Why Spider-Man 2 Should Win Game Of The Year

When it comes to The Game Awards’ Game of the Year, Spider-Man 2 finds itself in the same position the original game did back in 2018. It’s a very good game going head to head with two great ones. Back then, it was Red Dead Redemption 2 and God of War. Now, it’s Baldur’s Gate 3 and Tears of the Kingdom. As it was five years ago, one of the two it’s up against slots into my all time top five (Baldur’s Gate 3 and Red Dead Redemption 2), and the other I don’t personally care for, despite recognising its quality. Alan Wake 2 has been touted as the dark horse in the race, but I don’t see it. I don’t expect Spider-Man 2 to win either, but that doesn’t mean it should be written off as an also ran in an all-time great year.

The modern GOTY winner has to offer something besides fun. Some technical prowess, some narrative power, some fresh ideas. But this is a medium built, primarily, on fun. Few would argue that any of the six nominees beat out Spider-Man 2 for fun alone – others may go deeper into their themes or offer more inventiveness of the form, but swinging through the city pulling off tricks provides a bigger rush than any of them, and that’s before you whip the wingsuit out.

Spider-Man is not just a slice of fun though. While I have some issues with the Symbiote Peter voice, it is a notable achievement to do something new with the Symbiote storyline after so many different versions of it. There have also been some complaints with the pacing, and I think there are two issues here: internal and external. Internally, I concede, it’s not always clear how much time passes between each set piece in the game, and therefore across the game itself. But externally, that’s a matter of how you play it.

Most people who have issues with the game’s timing have spent most of their game in the Peter-heavy storyline, then swept up the side missions once Peter hangs up his webshooters, forcing him out of retirement to get that Platinum Trophy. You could beeline Baldur’s Gate 3 or Tears of the Kingdom and have a similarly bad time. If you take on new side missions as they become available, going slow and steady (as well as utilising Miles more), everything feels more cohesive. Miles’ specific quests also give him a lot of time to shine, and show great potential for his future as Insomniac’s number one.

This isn’t a reason to vote for it, but Spider-Man 2 also has an outstanding photo mode

Then there’s the side quests themselves. They’re ‘just’ what the first game does, only better, but the first game was a GOTY nominee. That’s a solid foundation to build on, and the same philosophy as Tears of the Kingdom, even if TOTK admittedly takes bigger risks. There’s a confidence to each side mission, every single one of them different from the last and slotting in perfectly to what the game is doing at that present moment, providing variety and synergy in equal measure.

The side missions each build to a conclusion, offering true side stories rather than one-off activities that you can take or leave. They’re built up like RPG side quests too, with real depth – the flashbacks that see young Peter meeting JJ for the first time is a particular standout. These aren’t just mind-numbing tasks thrown in to make the game longer or the map more full, they are a core part of the overall experience.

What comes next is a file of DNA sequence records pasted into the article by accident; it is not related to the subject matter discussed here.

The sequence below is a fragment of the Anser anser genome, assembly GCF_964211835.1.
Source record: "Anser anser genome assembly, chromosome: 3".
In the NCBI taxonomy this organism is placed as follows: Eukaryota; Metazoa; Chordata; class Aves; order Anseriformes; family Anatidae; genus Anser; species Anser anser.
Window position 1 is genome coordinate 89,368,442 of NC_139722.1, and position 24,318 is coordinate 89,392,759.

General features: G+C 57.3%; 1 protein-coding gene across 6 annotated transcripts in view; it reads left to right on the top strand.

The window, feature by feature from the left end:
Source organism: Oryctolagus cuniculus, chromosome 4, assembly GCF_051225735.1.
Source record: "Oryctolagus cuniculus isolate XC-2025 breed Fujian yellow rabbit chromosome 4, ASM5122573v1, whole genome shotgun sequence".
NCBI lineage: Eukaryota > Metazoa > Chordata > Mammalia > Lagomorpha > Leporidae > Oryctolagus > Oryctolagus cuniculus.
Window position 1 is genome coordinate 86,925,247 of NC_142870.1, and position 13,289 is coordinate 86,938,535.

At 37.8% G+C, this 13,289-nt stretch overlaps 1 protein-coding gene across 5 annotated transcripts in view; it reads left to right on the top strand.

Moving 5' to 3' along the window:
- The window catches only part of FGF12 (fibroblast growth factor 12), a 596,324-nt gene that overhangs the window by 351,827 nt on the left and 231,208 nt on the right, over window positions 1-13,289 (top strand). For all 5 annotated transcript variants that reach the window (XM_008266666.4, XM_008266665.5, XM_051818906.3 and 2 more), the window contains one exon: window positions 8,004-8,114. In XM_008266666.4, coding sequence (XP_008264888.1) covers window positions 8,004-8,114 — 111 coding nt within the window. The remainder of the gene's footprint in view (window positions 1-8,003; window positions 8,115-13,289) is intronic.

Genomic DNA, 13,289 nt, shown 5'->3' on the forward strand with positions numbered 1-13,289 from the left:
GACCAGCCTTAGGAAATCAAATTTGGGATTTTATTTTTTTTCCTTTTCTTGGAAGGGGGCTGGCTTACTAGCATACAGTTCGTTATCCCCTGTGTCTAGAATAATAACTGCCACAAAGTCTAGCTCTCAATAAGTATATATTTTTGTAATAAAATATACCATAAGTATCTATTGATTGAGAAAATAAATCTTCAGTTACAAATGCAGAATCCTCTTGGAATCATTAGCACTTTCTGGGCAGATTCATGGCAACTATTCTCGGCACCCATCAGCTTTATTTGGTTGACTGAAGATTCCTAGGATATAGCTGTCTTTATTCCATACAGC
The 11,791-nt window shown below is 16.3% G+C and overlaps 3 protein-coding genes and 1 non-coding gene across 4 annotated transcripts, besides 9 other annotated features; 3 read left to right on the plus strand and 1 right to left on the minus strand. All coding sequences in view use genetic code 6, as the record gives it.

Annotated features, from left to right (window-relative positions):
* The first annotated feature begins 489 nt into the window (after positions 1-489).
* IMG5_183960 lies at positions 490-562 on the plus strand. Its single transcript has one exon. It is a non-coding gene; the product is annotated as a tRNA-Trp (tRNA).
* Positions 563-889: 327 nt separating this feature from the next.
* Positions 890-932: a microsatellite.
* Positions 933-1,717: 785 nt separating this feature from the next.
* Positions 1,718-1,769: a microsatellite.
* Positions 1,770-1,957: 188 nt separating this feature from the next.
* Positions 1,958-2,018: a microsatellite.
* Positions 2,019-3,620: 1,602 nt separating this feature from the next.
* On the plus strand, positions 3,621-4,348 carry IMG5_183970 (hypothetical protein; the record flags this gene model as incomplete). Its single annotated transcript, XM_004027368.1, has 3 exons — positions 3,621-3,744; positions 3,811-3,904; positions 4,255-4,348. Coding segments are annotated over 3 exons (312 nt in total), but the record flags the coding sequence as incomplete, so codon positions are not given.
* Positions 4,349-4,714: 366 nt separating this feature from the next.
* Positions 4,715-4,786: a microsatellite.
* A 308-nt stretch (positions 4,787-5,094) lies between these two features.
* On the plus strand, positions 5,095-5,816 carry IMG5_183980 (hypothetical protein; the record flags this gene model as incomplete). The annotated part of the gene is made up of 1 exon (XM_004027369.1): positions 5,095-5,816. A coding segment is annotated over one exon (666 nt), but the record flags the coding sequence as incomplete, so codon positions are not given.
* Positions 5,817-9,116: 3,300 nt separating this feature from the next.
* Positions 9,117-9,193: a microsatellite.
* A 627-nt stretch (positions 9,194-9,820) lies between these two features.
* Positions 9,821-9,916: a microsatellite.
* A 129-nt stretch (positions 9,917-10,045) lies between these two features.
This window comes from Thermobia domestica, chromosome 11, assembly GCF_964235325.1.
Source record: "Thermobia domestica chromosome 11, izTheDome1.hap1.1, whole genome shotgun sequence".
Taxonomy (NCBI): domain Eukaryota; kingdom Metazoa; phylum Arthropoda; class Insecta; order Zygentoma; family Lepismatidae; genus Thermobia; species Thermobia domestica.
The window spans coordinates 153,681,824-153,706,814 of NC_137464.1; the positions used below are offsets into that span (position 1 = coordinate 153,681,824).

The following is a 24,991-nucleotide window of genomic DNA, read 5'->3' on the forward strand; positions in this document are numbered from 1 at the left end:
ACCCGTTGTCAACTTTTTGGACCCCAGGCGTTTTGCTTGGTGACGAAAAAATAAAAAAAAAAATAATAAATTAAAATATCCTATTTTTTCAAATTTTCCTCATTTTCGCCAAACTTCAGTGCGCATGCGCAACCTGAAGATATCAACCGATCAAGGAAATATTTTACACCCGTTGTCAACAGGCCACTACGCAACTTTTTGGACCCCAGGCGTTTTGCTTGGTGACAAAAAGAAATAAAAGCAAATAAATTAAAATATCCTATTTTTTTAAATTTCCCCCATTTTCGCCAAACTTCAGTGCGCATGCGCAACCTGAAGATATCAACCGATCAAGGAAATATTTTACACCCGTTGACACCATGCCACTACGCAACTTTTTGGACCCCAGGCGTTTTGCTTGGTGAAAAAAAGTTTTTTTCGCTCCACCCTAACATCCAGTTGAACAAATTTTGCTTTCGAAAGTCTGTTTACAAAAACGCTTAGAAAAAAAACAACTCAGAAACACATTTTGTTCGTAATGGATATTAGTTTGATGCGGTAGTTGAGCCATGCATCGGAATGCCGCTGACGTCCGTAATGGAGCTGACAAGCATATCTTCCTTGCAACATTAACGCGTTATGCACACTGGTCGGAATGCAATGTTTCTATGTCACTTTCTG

But what impresses me most about these improvements in Spider-Man 2 is the narrative incorporation into gameplay. In the first game and the Miles spin-off, boss battles were just difficulty spikes in the road with some interesting set-pieces. Here, they’re part of the narrative itself. In most games, you could skip the boss battle and the story would continue unaltered. The boss was defeated, the end. But the battles against Martin Li, Scream, and Peter himself all weave the narrative into the fights themselves, so that they become part of the story, not just gameplay challenges you must overcome to continue the story. Then, of course, there’s Venom.

The cleverness of that Venom play has been lost a little in the aftermath. Wanting a Venom game is a little bit of a surface read of the situation – the whole game, there have been two elements lurking. We know Venom is going to erupt and unleash destruction, and we know that Kraven is terminally ill and intends to die in battle, yet has chosen to face two foes who do not kill. Playing as Venom humanises Harry’s transformation, leaving us as player’s responsible for Venom’s actions, and gives Kraven the send off he deserves.

Of course, Venom is not the only character we play as. Insomniac’s ability to fold new characters into decades-long narrative webs (joke for the real poindexters in the room there) is an underrated quality of its storytelling. The emphasis placed on Hailey, plus the creative and tender way her deafness is represented, is done with such ease you forget how badly other studios have struggled to represent disabilities and incorporate non-violent sections into their action gameplay. Not least the original Spider-Man, which stuttered with stealth sections, but here makes Mary-Jane, our final playable star, far more durable and accomplished.

Marvel’s Spider-Man 2 is a rank outsider for Game of the Year at The Game Awards, and in a year like 2023, maybe it should be. But it seems to be being dismissed out of hand as ‘just a superhero game’, and that does Insomniac’s efforts a disservice. This is the most story-driven and kinetic a superhero game has ever been, and it deserves to be remembered as the cream of 2023’s exceedingly rich crop.

Next: Suicide Squad Has Fixed Its Marketing, But The Jury Is Out On The Game

Leave a Comment